Definition of dowager in English:

dowager

noun

  • 1A widow with a title or property derived from her late husband.

    as modifier ‘the dowager duchess’
    postpositive ‘the queen dowager’
    • ‘The dowager duchess swiftly turned the knob, and drew the door open a tad, just enough space for the little girl to stride in.’
    • ‘The dowager duchess is not receiving callers.’
    • ‘A birthday composition for the dowager Duchess of Gloucester was played by the pipes and drums of her regiment, the King's Own Scottish Borderers.’
    • ‘At the party this dowager duchess looked at me and whispered loudly, ‘It's disgusting!’
    • ‘When money had to be raised for death duties after the death of the 8th Duke in 1918, the Stanwick estate, which had been occupied by the dowager duchess and then let after her death, was the logical sacrifice.’
    • ‘By the time she married Prince Albert I of Monaco in 1889, she was a wealthy woman in her own right who carried an important French title as the dowager duchess of Richelieu.’
    • ‘With creative designs incorporated during her many refits, this gracious dowager duchess - now at the ripe old age of 31-is in her prime as she sails into the next millennium, vast, confident and wonderfully stately.’
    • ‘When he appeared in Cork in 1491 he was taken up by a number of people who wished to embarrass Henry, including the earls of Kildare and Desmond, Charles VIII of France, and Margaret, dowager duchess of Burgundy.’
    • ‘An even more striking case was that of the dowager Countess of Oxford, a devoted Ricardian who orchestrated opposition to Henry IV in Essex in 1403-4.’
    • ‘Born on Christmas Day, 1901, Alice, the dowager Duchess of Gloucester, lived to see 20 prime ministers and five monarchs.’
    • ‘This is no time for political reporters to be holding their noses like dowager duchesses aghast at the vulgarity of the masses.’
    • ‘Completed in 1602, the temple was named Cihui (Compassion and Wisdom) by the dowager empress.’
    • ‘Some dowagers or widows are noted for their sharp tongue.’
    • ‘Surprised, the dowager duchess sputtered for a few times before exclaiming, ‘Raphael!’’
    • ‘Amhuinnsuidhe Castle - in effect a Scots baronial house - was built in 1867 by a Scottish architect, and it was the dowager Countess who encouraged the production of Harris Tweed.’
    • ‘This is a friend from Scotland, the dowager Countess of Kirkwell.’
    • ‘In the front pew were the dowager duchess, the eighth Duke of Rivenston, the Duke of Stafford and the Lady Lorraine.’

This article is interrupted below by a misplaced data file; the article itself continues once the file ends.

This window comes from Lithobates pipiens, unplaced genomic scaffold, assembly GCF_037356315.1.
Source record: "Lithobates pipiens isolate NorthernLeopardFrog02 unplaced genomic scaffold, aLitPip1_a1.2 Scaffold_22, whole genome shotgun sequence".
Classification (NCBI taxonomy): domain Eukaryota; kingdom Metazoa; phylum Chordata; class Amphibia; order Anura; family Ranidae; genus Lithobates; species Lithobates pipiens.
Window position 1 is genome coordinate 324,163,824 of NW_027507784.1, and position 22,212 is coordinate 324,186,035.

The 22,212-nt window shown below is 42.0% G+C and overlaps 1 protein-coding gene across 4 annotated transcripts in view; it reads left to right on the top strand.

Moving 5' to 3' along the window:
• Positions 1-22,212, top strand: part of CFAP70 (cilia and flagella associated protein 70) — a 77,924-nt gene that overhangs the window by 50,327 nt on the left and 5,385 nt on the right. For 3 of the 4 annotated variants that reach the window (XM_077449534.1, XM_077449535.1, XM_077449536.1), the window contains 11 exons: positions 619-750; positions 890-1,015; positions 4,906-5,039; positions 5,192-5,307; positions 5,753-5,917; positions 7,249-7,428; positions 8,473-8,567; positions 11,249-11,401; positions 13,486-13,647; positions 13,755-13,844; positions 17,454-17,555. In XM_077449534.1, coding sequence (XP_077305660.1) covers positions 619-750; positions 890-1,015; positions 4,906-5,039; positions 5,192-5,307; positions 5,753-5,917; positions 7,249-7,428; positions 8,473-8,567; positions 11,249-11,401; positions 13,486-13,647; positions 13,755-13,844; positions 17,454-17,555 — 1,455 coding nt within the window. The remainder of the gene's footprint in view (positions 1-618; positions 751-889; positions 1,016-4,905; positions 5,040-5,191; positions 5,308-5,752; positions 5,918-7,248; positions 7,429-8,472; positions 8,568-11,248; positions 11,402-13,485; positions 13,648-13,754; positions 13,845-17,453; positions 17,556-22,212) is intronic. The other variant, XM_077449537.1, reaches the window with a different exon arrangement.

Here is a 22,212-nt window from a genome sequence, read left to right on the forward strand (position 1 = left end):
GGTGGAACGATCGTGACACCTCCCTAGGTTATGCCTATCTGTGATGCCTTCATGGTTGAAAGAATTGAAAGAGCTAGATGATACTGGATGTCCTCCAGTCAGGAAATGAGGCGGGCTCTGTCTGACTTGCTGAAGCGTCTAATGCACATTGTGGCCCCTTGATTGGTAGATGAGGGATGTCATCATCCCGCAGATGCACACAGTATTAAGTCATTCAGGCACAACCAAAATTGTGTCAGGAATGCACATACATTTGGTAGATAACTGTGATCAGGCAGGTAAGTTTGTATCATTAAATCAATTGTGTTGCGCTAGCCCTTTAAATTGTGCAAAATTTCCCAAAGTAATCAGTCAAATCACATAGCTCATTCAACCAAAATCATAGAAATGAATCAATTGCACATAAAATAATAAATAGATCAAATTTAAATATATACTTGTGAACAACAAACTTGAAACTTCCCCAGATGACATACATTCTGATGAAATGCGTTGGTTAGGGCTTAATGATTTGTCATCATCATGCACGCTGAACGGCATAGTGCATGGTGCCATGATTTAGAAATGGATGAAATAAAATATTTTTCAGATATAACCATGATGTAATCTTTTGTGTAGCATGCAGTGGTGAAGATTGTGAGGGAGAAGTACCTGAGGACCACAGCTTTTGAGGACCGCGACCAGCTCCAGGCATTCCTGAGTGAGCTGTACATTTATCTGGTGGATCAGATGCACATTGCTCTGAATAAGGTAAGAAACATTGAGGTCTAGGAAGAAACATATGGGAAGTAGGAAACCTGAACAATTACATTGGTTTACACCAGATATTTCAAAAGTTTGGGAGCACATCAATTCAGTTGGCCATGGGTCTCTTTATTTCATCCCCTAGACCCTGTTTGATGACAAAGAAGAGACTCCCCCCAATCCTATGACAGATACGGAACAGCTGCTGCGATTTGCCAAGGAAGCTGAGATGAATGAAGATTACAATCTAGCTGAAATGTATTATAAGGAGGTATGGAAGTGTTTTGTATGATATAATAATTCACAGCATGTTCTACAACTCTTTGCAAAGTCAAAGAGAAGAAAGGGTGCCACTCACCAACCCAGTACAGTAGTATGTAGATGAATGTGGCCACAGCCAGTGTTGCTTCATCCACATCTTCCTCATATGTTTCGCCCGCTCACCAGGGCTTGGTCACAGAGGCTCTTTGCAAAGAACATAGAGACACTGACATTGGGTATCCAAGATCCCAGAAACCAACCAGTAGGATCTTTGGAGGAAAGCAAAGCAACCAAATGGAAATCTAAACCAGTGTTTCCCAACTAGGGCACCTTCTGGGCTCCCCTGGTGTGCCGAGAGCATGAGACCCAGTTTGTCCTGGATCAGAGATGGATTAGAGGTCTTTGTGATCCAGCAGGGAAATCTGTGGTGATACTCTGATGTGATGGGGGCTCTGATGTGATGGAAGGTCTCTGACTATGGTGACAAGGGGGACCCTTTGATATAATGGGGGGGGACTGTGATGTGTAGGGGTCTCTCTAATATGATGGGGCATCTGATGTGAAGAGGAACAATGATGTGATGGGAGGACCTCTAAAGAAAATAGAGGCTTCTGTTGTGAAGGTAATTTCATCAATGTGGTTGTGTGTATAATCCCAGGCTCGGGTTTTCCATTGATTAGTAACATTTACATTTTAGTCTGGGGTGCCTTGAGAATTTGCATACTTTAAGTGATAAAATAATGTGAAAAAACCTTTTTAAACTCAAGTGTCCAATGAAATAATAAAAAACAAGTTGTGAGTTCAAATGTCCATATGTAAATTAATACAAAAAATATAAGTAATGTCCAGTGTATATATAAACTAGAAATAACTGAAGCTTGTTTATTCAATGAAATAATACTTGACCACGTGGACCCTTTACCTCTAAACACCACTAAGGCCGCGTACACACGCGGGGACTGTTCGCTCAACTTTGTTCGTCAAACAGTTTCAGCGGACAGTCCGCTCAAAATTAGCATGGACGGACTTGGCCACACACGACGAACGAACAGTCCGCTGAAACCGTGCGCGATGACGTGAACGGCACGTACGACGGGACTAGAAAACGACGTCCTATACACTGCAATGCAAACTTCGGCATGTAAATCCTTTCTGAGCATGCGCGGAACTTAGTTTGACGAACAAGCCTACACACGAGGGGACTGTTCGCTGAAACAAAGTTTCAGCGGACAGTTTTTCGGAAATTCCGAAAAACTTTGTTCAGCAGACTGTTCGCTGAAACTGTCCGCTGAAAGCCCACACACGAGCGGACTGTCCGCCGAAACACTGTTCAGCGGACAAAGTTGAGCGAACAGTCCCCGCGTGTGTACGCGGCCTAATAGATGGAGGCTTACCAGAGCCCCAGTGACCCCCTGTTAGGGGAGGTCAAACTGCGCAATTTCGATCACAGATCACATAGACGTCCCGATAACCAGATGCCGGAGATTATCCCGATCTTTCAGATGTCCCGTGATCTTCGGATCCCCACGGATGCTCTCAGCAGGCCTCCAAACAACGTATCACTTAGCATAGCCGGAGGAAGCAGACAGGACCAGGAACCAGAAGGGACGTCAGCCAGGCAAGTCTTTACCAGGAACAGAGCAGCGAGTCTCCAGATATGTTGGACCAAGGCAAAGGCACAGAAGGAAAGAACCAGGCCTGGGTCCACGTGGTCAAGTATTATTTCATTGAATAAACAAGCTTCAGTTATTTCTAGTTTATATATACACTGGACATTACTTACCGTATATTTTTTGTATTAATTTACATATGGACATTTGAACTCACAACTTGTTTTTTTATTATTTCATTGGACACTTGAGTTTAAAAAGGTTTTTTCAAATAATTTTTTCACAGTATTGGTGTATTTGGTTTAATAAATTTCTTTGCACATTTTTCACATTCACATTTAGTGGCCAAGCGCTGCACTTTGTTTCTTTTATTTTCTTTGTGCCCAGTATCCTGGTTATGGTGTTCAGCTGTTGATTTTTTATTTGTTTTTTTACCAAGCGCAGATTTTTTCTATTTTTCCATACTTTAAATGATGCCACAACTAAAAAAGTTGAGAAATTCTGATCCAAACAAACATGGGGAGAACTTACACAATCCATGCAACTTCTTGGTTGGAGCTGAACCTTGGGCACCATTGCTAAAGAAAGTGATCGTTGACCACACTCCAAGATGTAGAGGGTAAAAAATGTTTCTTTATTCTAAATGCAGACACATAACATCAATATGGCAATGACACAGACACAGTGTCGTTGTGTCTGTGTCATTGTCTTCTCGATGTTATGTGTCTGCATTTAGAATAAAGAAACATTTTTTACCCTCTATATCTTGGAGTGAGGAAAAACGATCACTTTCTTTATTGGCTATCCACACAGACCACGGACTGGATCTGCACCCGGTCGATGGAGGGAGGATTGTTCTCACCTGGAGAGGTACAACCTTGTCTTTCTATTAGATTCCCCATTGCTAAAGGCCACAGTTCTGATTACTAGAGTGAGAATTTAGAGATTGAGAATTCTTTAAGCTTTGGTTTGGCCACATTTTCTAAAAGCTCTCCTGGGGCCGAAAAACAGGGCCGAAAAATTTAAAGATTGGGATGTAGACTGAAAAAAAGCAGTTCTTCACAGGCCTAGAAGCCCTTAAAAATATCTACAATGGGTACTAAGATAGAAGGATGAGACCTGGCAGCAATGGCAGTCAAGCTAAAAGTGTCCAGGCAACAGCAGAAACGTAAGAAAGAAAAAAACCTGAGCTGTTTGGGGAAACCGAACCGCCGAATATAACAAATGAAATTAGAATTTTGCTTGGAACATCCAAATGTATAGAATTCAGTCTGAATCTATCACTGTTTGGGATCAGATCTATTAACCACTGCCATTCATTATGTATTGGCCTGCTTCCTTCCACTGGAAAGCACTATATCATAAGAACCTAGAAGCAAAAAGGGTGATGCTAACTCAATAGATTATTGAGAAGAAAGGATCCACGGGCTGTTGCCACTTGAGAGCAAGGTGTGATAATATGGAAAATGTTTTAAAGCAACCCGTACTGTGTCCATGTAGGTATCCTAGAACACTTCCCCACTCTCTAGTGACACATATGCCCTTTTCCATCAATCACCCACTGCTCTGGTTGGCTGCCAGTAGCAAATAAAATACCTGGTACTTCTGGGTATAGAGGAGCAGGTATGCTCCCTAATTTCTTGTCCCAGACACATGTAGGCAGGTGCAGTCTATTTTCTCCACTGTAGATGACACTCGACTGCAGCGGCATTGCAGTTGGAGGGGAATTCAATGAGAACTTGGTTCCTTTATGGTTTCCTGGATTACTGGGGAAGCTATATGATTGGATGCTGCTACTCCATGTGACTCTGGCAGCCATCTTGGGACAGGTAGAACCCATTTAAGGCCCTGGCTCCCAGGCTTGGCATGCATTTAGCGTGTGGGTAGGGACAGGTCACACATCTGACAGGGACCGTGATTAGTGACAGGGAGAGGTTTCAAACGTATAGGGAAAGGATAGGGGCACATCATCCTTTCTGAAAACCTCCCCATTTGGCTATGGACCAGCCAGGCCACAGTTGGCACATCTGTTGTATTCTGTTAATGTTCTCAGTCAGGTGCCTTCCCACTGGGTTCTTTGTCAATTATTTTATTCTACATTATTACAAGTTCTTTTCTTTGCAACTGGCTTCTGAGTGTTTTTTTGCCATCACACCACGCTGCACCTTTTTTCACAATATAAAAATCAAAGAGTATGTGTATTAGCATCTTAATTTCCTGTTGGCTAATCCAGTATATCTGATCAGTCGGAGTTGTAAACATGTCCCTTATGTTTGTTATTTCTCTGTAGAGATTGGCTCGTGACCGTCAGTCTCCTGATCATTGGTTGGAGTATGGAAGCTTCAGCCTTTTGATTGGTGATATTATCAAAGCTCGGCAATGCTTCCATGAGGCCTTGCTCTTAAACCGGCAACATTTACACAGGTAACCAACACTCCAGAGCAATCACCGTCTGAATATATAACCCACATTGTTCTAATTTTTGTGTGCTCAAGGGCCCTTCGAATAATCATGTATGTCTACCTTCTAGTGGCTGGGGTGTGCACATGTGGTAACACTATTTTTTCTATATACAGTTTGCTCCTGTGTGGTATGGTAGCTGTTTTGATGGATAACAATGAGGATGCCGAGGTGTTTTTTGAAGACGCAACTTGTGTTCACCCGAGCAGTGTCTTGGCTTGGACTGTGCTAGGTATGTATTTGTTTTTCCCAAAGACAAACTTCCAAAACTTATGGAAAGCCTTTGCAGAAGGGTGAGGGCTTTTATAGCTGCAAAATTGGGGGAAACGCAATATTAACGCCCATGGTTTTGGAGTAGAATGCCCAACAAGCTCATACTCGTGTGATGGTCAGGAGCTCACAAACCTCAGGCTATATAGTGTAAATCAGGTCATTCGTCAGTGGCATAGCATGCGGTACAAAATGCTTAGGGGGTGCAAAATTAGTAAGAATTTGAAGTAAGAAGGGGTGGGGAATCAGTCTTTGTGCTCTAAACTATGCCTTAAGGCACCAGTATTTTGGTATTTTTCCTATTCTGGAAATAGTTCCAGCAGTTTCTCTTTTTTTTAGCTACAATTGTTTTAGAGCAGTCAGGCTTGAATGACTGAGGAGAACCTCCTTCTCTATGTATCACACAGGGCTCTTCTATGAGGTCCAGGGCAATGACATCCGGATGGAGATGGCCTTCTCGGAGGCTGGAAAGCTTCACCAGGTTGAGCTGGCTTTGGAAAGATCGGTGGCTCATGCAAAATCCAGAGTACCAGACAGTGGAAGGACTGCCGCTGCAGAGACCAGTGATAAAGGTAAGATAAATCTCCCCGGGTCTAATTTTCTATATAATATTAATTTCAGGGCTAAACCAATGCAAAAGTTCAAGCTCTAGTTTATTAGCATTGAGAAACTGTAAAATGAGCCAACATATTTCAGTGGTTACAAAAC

• ‘This was commissioned by an Anglo-Irish peeress, the dowager Countess of Sandwich, in circumstances to be explained.’
    • ‘It was just one of the highly-prized pins doled out that night to travellers who - against the welter of new, sleek cruisers - remain loyal to Cunard's unpretentious ship: more a dowager duchess than a sea sprite.’
    • ‘The dowager countess will be there and you can bet no one will rest until everything is perfect.’
    1. 1.1informal A dignified elderly woman.
      ‘a handsome dowager was standing in front of the mirror’
      • ‘The greatest dining establishments age gracefully, of course, like rich dowagers, without a seeming care in the world.’
      • ‘In it are splendid Spanish Baroque buildings, some fading like the ghosts of grand dowagers, others newly primped models of the famed restoration of La Habana Vieja.’
      • ‘But even this global giant has to listen up, at the annual stakeholders’ meeting, to elderly dowagers complaining that the new parking bollards installed by the consortium clash horribly with their bourgainvillea.’
      • ‘On the appointed day and time, the dowager's doorbell rang and she walked out onto her porch.’
      • ‘No more quiet nights of bridge with dowagers, however elegant.’
      • ‘She whispered in the dowager's ear and went off to find the ladies withdrawing room.’
      • ‘Troll among the tables, and you'll see dowagers dressed in ermine coats, Japanese power couples with bouffant hairdos, lunching ladies clutching lizard handbags the color of the sky.’
      • ‘A literary dowager I know was immediately enthusiastic: ‘Oh, I would love that.’’
      • ‘‘I apologize,’ he said, grinning at the three dowagers.’
      • ‘Lady Gwyneth grinned, looking for all the world like an excited child unleashed without adult supervision in a toy shop, instead of a dignified dowager of the ton with three grown-up grandchildren.’
      lady, girl, member of the fair sex, member of the gentle sex, female
      View synonyms

Origin

Mid 16th century: from Old French douagiere, from douage ‘dower’, from douer ‘endow’, from Latin dotare ‘endow’ (see dower).

Pronunciation

dowager

/ˈdaʊədʒə/